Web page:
PROVIDENCE, R.I.—Rebecca Barker and her husband Michael Tinus, both musicians, came to see Shen Yun at Providence Performing Arts Center on Feb. 22 for Ms. Barker’s birthday.
“It’s amazing, the dancers are amazing; the musicians are really impressive. Just the quality of how tight the dancers are with the musicians. I think it’s a well put together performance,” Ms. Barker said.
New York-based Shen Yun revives China’s rich 5,000-year-old culture, displaying ancient legends, ethnic dances, and classical Chinese dance, as well as scenes from contemporary life in China. The performances are accompanied by a traditional Western orchestra that also includes Chinese instruments.
“We were intrigued, that’s why we are here,” Ms. Barker added.
Ms. Barker was also interested in the dances depicting the hardships faced by people in China who are brutally persecuted for their beliefs.
“I had no idea that they were still persecuted for meditating,” she commented, referring to a scene in one of the dances depicting practitioners of the spiritual discipline Falun Gong being beaten by police in modern-day China.
Four Friends Enjoy Different Aspects
Another two couples who came together also thoroughly enjoyed the performance. Cherill Petteruti is a senior partner and wardrobe consultant for J. Hilburn luxury menswear as well as an art teacher, and her partner Mark Cahill is a former professional ball player in Seattle’s and St. Louis’s farm systems and now scouts for the Atlanta Braves and also coaches professionally.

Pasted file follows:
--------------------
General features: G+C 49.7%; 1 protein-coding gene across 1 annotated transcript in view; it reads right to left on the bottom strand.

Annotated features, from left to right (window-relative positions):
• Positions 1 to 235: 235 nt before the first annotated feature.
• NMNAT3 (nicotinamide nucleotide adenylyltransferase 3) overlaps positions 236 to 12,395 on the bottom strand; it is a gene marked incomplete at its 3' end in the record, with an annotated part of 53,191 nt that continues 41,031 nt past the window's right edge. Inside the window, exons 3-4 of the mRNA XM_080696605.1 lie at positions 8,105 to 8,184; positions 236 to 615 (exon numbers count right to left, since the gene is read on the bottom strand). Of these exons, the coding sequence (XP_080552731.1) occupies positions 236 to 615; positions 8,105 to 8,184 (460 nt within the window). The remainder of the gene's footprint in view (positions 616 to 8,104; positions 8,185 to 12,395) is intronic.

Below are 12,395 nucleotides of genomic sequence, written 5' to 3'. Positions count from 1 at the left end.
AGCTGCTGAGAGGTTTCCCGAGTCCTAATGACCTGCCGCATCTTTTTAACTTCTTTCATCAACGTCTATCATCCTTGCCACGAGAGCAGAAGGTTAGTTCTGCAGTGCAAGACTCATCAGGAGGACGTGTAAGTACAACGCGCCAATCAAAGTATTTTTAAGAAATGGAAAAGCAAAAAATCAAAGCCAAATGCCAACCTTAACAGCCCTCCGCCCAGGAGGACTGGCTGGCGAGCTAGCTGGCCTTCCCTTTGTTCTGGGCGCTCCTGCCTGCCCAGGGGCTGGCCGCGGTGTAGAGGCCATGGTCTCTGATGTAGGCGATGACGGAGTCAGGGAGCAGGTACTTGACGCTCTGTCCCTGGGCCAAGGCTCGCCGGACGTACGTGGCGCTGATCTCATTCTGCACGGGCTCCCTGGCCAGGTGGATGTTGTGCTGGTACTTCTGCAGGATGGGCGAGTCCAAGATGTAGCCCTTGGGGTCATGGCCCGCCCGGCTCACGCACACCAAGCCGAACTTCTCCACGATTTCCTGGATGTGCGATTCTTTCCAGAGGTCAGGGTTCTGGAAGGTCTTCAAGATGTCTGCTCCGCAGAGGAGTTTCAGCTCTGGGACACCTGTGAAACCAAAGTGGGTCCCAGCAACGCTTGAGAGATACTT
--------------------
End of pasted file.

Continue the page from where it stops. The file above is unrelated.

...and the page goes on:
As a wardrobe expert, Ms. Petteruti especially liked the costumes: “Beautiful, the colors, the fabrics, the flow, it’s beautiful.”
Mr. Cahill was naturally more focused on the athletic aspect of the performance. “I like the athleticism. I can see the work that’s involved, the choreography of the dances is tremendous.”
Classical Chinese dance combines graceful moves with more dramatic leaps and tumbling techniques, which originate from traditional martial arts.
They were joined by Lisa Mardenli, who works in advertising, and partner Steve Cohen, who works for the federal government.
Mr. Cohen commented on how much he liked Shen Yun’s animated backdrop. “[I liked] the combination of the actors and the movie behind. How they float right into it,” he said. “Great story lines.”
Shen Yun’s animated backdrop transports its audience from celestial palaces to Tang Dynasty pavilions, offering unique insight into China’s long history. The backdrop aids in the storytelling, as performers seamlessly move from stage to screen.
Reporting by Tim Pi and Valentin Schmid
New York-based Shen Yun Performing Arts has four touring companies that perform simultaneously around the world. For more information, visit Shen Yun Performing Arts.
The Epoch Times considers Shen Yun Performing Arts the significant cultural event of our time. We have proudly covered audience reactions since Shen Yun’s inception in 2006.